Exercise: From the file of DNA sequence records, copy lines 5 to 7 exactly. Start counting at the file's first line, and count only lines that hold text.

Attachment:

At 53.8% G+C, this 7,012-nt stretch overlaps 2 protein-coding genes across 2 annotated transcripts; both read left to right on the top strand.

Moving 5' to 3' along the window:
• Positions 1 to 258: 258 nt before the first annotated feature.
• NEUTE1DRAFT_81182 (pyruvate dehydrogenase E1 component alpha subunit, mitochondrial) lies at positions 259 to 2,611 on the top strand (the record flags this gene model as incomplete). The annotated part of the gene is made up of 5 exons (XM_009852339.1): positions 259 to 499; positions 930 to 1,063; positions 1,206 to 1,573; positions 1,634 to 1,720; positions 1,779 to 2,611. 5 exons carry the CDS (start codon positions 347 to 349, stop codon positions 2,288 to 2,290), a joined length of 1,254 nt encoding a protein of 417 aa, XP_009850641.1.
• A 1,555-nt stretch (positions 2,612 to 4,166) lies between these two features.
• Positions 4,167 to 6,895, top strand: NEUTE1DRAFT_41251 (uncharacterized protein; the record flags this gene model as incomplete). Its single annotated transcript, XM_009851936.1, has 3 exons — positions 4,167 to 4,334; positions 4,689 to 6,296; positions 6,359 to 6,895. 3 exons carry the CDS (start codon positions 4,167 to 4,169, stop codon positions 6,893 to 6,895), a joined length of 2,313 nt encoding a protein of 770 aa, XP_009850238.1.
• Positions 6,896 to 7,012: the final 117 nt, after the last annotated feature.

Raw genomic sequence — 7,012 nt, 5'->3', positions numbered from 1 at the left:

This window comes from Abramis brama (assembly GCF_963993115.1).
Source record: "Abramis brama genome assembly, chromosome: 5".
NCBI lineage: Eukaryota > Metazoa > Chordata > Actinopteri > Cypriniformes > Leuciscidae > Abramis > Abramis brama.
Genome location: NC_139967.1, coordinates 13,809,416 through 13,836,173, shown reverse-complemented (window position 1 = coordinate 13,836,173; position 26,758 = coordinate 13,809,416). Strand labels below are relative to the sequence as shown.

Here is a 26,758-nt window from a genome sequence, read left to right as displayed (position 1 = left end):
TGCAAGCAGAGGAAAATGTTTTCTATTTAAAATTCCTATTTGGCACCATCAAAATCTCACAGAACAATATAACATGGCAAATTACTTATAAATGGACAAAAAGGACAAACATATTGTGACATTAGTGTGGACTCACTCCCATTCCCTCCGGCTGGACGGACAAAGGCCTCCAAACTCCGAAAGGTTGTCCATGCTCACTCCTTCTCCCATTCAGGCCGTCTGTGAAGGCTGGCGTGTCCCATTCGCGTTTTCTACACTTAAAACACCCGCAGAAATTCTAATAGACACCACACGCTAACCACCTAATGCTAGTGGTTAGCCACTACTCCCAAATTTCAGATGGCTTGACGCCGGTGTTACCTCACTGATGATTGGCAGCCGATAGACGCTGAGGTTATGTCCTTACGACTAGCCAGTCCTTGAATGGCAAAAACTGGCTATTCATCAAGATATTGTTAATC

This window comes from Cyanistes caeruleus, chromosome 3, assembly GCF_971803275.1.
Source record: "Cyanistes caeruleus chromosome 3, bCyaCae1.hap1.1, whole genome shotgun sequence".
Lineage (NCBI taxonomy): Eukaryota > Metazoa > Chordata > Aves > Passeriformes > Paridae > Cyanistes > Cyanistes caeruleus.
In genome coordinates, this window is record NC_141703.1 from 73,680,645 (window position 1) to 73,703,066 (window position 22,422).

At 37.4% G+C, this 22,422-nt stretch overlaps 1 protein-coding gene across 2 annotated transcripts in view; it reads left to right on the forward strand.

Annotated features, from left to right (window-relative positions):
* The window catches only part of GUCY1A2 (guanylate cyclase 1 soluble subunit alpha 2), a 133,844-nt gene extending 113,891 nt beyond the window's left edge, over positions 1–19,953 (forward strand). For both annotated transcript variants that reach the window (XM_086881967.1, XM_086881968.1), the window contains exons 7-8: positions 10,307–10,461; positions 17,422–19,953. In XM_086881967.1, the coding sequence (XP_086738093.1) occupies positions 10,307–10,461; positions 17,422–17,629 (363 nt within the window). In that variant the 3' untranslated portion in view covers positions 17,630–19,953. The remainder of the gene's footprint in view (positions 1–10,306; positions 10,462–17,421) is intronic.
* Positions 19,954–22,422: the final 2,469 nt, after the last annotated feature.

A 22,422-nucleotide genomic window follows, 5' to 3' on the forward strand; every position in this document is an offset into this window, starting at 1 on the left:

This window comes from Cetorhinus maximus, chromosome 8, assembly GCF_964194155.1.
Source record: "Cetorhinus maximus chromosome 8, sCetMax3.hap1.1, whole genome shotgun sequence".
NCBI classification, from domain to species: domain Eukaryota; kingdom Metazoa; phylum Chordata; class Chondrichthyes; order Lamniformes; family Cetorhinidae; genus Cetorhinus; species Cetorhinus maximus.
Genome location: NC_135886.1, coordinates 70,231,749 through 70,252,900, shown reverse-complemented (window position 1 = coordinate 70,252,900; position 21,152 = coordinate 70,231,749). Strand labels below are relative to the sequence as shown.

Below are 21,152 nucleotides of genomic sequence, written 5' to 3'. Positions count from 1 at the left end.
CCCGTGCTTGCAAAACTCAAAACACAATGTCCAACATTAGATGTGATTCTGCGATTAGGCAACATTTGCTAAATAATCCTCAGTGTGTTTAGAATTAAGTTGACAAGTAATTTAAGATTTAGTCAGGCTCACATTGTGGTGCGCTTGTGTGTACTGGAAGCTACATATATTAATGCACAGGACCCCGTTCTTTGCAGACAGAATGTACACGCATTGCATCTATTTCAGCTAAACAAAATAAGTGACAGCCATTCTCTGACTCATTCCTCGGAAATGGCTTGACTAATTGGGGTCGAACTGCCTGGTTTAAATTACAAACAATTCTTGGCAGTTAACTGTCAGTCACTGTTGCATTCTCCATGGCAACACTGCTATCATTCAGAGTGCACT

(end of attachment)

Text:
• A 1,555-nt stretch (positions 2,612 to 4,166) lies between these two features.
• Positions 4,167 to 6,895, top strand: NEUTE1DRAFT_41251 (uncharacterized protein; the record flags this gene model as incomplete). Its single annotated transcript, XM_009851936.1, has 3 exons — positions 4,167 to 4,334; positions 4,689 to 6,296; positions 6,359 to 6,895. 3 exons carry the CDS (start codon positions 4,167 to 4,169, stop codon positions 6,893 to 6,895), a joined length of 2,313 nt encoding a protein of 770 aa, XP_009850238.1.
• Positions 6,896 to 7,012: the final 117 nt, after the last annotated feature.